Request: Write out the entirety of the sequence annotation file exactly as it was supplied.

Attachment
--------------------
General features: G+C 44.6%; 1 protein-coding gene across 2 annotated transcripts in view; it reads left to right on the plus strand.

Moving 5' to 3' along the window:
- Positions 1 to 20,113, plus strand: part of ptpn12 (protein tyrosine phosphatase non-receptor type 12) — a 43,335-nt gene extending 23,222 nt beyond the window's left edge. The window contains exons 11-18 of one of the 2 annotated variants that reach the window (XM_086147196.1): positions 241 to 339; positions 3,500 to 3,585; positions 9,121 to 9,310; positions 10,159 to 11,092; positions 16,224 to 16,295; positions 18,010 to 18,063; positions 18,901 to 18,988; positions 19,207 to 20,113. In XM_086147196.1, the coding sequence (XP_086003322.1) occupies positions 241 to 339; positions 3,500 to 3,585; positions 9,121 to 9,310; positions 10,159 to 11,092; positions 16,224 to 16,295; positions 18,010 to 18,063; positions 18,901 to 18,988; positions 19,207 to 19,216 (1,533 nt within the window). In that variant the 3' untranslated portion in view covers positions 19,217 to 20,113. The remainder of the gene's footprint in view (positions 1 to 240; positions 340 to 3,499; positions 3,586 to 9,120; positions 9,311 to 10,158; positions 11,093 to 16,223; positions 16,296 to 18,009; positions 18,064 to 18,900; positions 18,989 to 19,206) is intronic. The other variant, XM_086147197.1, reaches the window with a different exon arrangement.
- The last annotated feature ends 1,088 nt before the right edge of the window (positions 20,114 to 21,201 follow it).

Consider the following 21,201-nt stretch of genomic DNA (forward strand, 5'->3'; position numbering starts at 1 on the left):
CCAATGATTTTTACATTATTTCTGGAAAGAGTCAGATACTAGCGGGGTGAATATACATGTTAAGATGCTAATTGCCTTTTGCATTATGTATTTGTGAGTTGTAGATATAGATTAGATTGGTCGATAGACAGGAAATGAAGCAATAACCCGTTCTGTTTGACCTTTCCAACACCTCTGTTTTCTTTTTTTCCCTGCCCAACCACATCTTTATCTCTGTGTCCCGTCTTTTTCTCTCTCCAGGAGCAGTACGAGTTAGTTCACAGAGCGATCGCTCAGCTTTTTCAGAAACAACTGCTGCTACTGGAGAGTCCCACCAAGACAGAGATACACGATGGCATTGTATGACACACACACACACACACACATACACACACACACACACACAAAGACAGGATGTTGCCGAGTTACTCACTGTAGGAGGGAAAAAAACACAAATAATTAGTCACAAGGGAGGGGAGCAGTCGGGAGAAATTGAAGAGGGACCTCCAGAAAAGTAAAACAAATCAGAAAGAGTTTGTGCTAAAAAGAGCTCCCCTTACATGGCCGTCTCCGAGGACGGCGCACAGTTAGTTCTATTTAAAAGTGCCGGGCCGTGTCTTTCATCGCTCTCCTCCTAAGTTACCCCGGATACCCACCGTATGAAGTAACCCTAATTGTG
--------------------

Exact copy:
General features: G+C 44.6%; 1 protein-coding gene across 2 annotated transcripts in view; it reads left to right on the plus strand.

Moving 5' to 3' along the window:
- Positions 1 to 20,113, plus strand: part of ptpn12 (protein tyrosine phosphatase non-receptor type 12) — a 43,335-nt gene extending 23,222 nt beyond the window's left edge. The window contains exons 11-18 of one of the 2 annotated variants that reach the window (XM_086147196.1): positions 241 to 339; positions 3,500 to 3,585; positions 9,121 to 9,310; positions 10,159 to 11,092; positions 16,224 to 16,295; positions 18,010 to 18,063; positions 18,901 to 18,988; positions 19,207 to 20,113. In XM_086147196.1, the coding sequence (XP_086003322.1) occupies positions 241 to 339; positions 3,500 to 3,585; positions 9,121 to 9,310; positions 10,159 to 11,092; positions 16,224 to 16,295; positions 18,010 to 18,063; positions 18,901 to 18,988; positions 19,207 to 19,216 (1,533 nt within the window). In that variant the 3' untranslated portion in view covers positions 19,217 to 20,113. The remainder of the gene's footprint in view (positions 1 to 240; positions 340 to 3,499; positions 3,586 to 9,120; positions 9,311 to 10,158; positions 11,093 to 16,223; positions 16,296 to 18,009; positions 18,064 to 18,900; positions 18,989 to 19,206) is intronic. The other variant, XM_086147197.1, reaches the window with a different exon arrangement.
- The last annotated feature ends 1,088 nt before the right edge of the window (positions 20,114 to 21,201 follow it).

Consider the following 21,201-nt stretch of genomic DNA (forward strand, 5'->3'; position numbering starts at 1 on the left):
CCAATGATTTTTACATTATTTCTGGAAAGAGTCAGATACTAGCGGGGTGAATATACATGTTAAGATGCTAATTGCCTTTTGCATTATGTATTTGTGAGTTGTAGATATAGATTAGATTGGTCGATAGACAGGAAATGAAGCAATAACCCGTTCTGTTTGACCTTTCCAACACCTCTGTTTTCTTTTTTTCCCTGCCCAACCACATCTTTATCTCTGTGTCCCGTCTTTTTCTCTCTCCAGGAGCAGTACGAGTTAGTTCACAGAGCGATCGCTCAGCTTTTTCAGAAACAACTGCTGCTACTGGAGAGTCCCACCAAGACAGAGATACACGATGGCATTGTATGACACACACACACACACACACATACACACACACACACACACAAAGACAGGATGTTGCCGAGTTACTCACTGTAGGAGGGAAAAAAACACAAATAATTAGTCACAAGGGAGGGGAGCAGTCGGGAGAAATTGAAGAGGGACCTCCAGAAAAGTAAAACAAATCAGAAAGAGTTTGTGCTAAAAAGAGCTCCCCTTACATGGCCGTCTCCGAGGACGGCGCACAGTTAGTTCTATTTAAAAGTGCCGGGCCGTGTCTTTCATCGCTCTCCTCCTAAGTTACCCCGGATACCCACCGTATGAAGTAACCCTAATTGTG